A project in the planning stages in eastern South Dakota to develop 3,000 megawatts of wind power for transmission across Iowa to the industrial Midwest around Chicago is not only a large wind power project, it is one of the largest energy projects in the world today.
As wind-generating costs continue to fall and concern about climate change escalates, more and more countries are turning to wind energy. In December 2000, France announced plans to develop 5,000 megawatts of wind power by 2010 (1 megawatt supplies 350 homes in an industrial society). Argentina followed with a plan to develop 3,000 megawatts of wind power by 2010 in Patagonia, with its world-class wind resources. In April, the United Kingdom accepted offshore bids to develop 1,500 megawatts of wind power. And in May 2001, China reported that it will develop some 2,500 megawatts of wind power by 2005.
The European Wind Energy Association, which in 1996 had set a target of 40,000 megawatts for Europe by 2010, recently raised its goal to 60,000 megawatts. The United States is projected to increase its wind-generating capacity in 2001 by at least 60 percent.
Cheap electricity from wind farms can be used to electrolyze water and produce hydrogen, which can be used to power gas turbines that supply electricity when the wind ebbs. Hydrogen is also the fuel of choice for the new fuel cell engines that every major automobile manufacturer is now working on. The farmers and ranchers who own most of the U.S. wind rights could one day supply not only most of the country's electricity, but also much of the fuel used in its automobiles.
The use of solar cells is also expanding rapidly. In remote villages where supplying electricity traditionally depended on building a centralized power plant and constructing a grid to distribute the electricity, it is now often cheaper simply to install solar cells. In inaccessible Andean villages, investing in solar cells may be cheaper than buying candles. The same is true for those villages in India where lighting comes from kerosene lamps.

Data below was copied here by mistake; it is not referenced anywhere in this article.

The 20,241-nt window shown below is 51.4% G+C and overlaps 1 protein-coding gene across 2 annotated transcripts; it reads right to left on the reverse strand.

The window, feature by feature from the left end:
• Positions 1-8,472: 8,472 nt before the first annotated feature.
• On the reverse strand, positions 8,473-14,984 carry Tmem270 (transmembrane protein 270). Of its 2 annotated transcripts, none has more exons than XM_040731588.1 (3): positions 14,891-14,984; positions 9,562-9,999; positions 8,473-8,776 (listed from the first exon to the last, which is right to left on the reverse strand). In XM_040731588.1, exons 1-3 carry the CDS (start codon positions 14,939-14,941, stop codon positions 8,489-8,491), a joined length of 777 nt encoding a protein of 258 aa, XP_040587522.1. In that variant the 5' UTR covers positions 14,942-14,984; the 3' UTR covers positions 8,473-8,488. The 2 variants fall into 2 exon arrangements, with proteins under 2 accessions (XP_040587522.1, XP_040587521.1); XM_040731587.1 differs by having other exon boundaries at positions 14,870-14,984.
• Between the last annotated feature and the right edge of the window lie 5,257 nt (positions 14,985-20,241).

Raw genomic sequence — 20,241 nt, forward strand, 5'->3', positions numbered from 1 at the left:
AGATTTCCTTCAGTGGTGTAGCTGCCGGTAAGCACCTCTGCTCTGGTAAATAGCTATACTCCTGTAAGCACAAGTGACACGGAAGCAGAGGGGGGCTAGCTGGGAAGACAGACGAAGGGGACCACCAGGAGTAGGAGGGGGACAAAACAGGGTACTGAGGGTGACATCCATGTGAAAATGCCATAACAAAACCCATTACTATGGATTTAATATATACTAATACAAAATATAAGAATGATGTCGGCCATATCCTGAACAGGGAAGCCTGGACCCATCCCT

At the end of 2000, nearly one million homes worldwide were getting their electricity from solar cells. With the new solar cell roofing material developed in Japan, the stage is set for dramatic gains in this new energy source as rooftops become the power plants of buildings. For many of the nearly 2 billion people without electricity, solar cells are their best hope.
"The materials economy is also changing," said Brown. "The challenge is to shift from a linear flow-through economy to a comprehensive recycling economy. Progress is being made on this front, but not nearly enough. Some countries are advancing. For example, 58 percent of U.S. steel production now comes from scrap. In Germany 72 percent of all paper comes from paper recycling mills. If the entire world were to achieve this rate, wood needed for pulp production would drop by nearly one third."
In describing the transition to the eco-economy, Brown identifies both sunset and sunrise industries. Among the sunset industries are coal mining, oil pumping, clearcut logging, and the manufacture of internal combustion engines and throwaway products. Among the sunrise industries are wind turbine manufacturing, hydrogen generation, fuel cell manufacturing, solar cell manufacturing, light rail construction, reforestation, and fish farming. Rapidly growing professions include ecological economists, wind meteorologists, recycling engineers, geothermal geologists, and environmental architects.